Source: Steven Hause and William Maltby, Western Civilization: A History of European Society (Cengage Learning, 2004), chapters 25 and 26



The Belle Epoque, 1871-1914



The Belle Epoque (the beautiful era) was a period of extraordinary peace and wealth when compared with the previous century or the nest generation. Since the Paris Commune of 1871 until the World War I in 1914, Europe did not witness out any war or revolutions among the great powers. However, the four greatest powers - Great Britain, the French Third Republic, the German and the Russian Empires- set the basis for political and economic control not only of Europe, but the world. Despite progresses in democracy, the imperial though of the powers persisted. The socialist movements of the past decades originated consolidated rising labor movements, socialist political parties, the emergence of feminism, the creation of universal education in France and the social security in Germany. Despite the concessions of power by the Old Regime, persecutions to the Catholic Church in Germany, the anti-Semitism in France and the British rule over the Irish people were undeniable proof of the fragility of the democratic reforms. The end of this period (1881-1914) marks the world history for the next century: the new imperialism, where great European powers seized control of most of Africa and a large extent of Asia. It settled the basis for the World War I (1914-18) and the end of the monarchical empires of the Old Regime and the Russian Revolution (1917-20).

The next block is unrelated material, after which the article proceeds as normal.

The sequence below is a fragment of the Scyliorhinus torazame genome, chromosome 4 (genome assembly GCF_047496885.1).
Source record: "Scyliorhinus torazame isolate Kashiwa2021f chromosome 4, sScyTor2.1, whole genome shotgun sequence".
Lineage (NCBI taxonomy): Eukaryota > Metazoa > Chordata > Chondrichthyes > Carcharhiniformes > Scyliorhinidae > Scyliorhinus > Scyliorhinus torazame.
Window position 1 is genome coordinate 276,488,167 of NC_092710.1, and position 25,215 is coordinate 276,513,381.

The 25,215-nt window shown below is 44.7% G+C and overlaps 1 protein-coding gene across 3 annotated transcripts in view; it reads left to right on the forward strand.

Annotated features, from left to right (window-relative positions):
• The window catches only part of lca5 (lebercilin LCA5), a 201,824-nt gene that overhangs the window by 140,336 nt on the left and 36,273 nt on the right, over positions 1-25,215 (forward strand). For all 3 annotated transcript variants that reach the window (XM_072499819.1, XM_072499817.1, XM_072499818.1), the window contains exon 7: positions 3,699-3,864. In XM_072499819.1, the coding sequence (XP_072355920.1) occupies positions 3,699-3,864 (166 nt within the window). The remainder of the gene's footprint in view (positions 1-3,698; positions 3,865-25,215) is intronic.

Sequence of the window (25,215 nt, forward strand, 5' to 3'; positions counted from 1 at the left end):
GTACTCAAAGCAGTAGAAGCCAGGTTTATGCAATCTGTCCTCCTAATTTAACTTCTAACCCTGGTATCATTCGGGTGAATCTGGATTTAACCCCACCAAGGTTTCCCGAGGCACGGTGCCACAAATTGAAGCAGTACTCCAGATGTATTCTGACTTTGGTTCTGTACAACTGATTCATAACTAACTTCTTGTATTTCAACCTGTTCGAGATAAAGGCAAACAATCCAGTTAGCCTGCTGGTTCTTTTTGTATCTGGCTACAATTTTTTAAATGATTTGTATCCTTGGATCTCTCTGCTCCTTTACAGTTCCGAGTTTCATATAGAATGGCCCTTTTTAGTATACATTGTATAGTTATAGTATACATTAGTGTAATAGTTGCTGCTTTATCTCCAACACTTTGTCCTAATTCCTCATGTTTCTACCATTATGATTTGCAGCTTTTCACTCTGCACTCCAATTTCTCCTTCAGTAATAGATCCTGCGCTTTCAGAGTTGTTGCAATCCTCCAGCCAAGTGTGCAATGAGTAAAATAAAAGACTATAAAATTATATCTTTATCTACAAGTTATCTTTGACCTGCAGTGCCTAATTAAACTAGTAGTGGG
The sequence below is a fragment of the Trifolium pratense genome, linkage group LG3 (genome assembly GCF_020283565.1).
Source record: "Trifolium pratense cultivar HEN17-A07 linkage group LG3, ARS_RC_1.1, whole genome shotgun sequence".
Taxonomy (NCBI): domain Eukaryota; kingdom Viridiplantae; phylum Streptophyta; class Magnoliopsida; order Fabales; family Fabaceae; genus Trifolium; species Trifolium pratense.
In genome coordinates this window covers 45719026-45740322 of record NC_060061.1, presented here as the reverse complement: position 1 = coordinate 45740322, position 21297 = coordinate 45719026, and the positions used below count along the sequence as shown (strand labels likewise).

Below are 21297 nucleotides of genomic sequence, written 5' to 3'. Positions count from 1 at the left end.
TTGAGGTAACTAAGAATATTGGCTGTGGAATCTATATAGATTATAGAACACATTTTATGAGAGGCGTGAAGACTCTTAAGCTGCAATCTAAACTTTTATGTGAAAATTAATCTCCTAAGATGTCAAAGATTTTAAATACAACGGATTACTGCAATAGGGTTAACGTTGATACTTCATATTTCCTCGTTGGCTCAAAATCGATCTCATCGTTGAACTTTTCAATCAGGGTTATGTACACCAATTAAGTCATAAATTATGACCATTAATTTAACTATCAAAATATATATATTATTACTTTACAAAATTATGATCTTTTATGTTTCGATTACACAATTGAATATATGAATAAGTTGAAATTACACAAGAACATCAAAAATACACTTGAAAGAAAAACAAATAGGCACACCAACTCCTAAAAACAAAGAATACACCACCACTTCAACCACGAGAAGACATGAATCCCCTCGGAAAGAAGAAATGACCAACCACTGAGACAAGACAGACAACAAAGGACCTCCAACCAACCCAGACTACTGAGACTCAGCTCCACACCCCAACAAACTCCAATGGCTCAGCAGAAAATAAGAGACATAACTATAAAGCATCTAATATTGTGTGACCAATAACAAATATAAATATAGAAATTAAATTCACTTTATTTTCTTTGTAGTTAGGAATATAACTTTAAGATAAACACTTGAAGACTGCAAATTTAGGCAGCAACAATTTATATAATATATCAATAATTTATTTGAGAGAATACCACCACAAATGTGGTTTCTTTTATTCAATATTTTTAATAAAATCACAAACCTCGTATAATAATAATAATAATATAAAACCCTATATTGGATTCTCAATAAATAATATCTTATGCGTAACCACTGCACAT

Europe 1849-1913: The Age of Liberalism
Great Britain's King and Queen (1913)
France Since 1871
added 11 years ago Start Course
Showing 1 of 1 courses. See All